When you do not understand the wikipedia article about the very topic you are supposed to be working on, what do you do? Do you ignore this fact, do you give up, or do you see it as a chance?

When I started working on excitons five years ago, I first checked out the

wikipedia article, which talked about weird things like exciton binding energies and exciton sizes. An excited state is a transition between orbitals, right? So why would you talk about quasi-particles? Is a "hole" an actual thing and why is it paired with a specific "electron" when you already have tons of electrons floating around?

In a sense my work since then has been occupied with understanding that wikepedia article. It started with our work on

excitonic and charge resonance interactions, continued with a series in JCP about

analysis and visualization of excited states, went on with the release of the

TheoDORE analysis package, and is now finally at a point where we are computing exciton sizes (as demanded by the wikipedia article). The new paper is called "

Exciton analysis of many-body wave functions: Bridging the gap between the quasiparticle and molecular orbital pictures" which it appeared yesteday in Phys. Rev. A.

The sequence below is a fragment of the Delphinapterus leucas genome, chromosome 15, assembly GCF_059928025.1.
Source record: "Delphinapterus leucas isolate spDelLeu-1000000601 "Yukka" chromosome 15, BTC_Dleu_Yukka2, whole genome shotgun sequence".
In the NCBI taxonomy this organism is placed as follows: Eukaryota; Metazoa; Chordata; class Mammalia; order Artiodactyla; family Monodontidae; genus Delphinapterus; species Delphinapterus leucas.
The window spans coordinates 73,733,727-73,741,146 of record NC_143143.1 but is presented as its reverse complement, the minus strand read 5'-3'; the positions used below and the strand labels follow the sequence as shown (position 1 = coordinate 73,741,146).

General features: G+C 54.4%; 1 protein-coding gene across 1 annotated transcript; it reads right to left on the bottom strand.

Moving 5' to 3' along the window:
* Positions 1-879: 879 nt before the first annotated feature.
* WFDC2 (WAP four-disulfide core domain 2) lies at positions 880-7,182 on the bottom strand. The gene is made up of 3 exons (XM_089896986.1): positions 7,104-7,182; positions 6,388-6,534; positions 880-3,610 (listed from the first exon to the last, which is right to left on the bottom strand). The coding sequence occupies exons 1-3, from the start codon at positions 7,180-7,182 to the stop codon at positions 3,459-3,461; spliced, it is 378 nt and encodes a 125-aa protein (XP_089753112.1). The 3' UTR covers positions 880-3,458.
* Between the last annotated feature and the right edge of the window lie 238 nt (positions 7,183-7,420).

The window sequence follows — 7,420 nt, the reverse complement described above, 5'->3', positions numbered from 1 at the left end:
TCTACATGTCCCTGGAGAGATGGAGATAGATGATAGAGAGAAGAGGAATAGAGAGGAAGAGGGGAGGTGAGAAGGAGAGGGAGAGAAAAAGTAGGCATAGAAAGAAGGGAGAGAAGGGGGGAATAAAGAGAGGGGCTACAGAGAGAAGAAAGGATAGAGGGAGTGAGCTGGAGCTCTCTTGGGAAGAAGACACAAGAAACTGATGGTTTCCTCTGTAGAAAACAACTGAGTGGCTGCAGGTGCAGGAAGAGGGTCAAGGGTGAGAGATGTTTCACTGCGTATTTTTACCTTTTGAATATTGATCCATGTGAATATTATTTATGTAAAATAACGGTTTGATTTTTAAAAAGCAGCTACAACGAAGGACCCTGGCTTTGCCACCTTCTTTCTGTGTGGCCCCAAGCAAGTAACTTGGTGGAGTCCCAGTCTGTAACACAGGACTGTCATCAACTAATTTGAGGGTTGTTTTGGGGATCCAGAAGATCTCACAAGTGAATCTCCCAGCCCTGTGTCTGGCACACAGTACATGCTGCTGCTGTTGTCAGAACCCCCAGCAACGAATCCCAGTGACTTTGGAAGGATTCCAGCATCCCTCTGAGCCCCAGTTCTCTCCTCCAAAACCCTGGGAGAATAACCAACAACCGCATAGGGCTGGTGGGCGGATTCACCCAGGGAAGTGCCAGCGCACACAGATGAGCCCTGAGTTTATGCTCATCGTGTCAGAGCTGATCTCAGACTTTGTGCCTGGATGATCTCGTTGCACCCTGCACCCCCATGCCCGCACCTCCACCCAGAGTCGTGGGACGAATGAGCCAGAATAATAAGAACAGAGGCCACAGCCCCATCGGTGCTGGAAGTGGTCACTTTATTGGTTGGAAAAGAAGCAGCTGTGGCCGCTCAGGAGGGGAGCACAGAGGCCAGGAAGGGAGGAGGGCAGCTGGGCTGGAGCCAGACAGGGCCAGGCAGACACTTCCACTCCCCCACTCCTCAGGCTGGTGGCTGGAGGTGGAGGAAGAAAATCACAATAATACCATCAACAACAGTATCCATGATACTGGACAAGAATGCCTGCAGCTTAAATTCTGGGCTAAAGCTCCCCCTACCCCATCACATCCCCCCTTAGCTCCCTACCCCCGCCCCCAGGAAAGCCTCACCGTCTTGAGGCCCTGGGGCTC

Our idea is to interpret the transition

density matrix as an effective exciton wavefunction. This creates a clear rule for computing operator expectation values and reduces the problem to linear algebra. We started with exciton sizes since it is simple to deal with the required multipole integrals. But remembering the wikipedia article, I would also be very interested in the binding energies. All we need for this, is the electron repulsion integrals, which are easily accessible as well. But the physical interpretation is a little bit more difficult because of "screening" (another one of those terms which quantum chemists don't like).

The main area of application will probably be the case of large quasi-periodic systems like conjugated organic polymers where the molecular and the solid-state viewpoints meet. But it is also interesting to look at simple dimers of molecules. In such a case, the exciton size of a charge separated state is equivalent to the distance between the two molecules while it is independent of the distance for locally excited states. Below we are showing this in the case of the pyrdine dimer, considering (a) the excitation energies, (b) the exciton size, and (c) the charge transfer measure that we defined earlier.

The added complication in the case of this system is the symmetry which makes all the states and orbitals delocalized over the whole system and takes away the possibility for net transfer of charge or a dipole moment along the separation direction. As shown above, the states are still divided into excitonic and charge resonance states. The difference between them is the correlation between the

*electron* and

*hole*.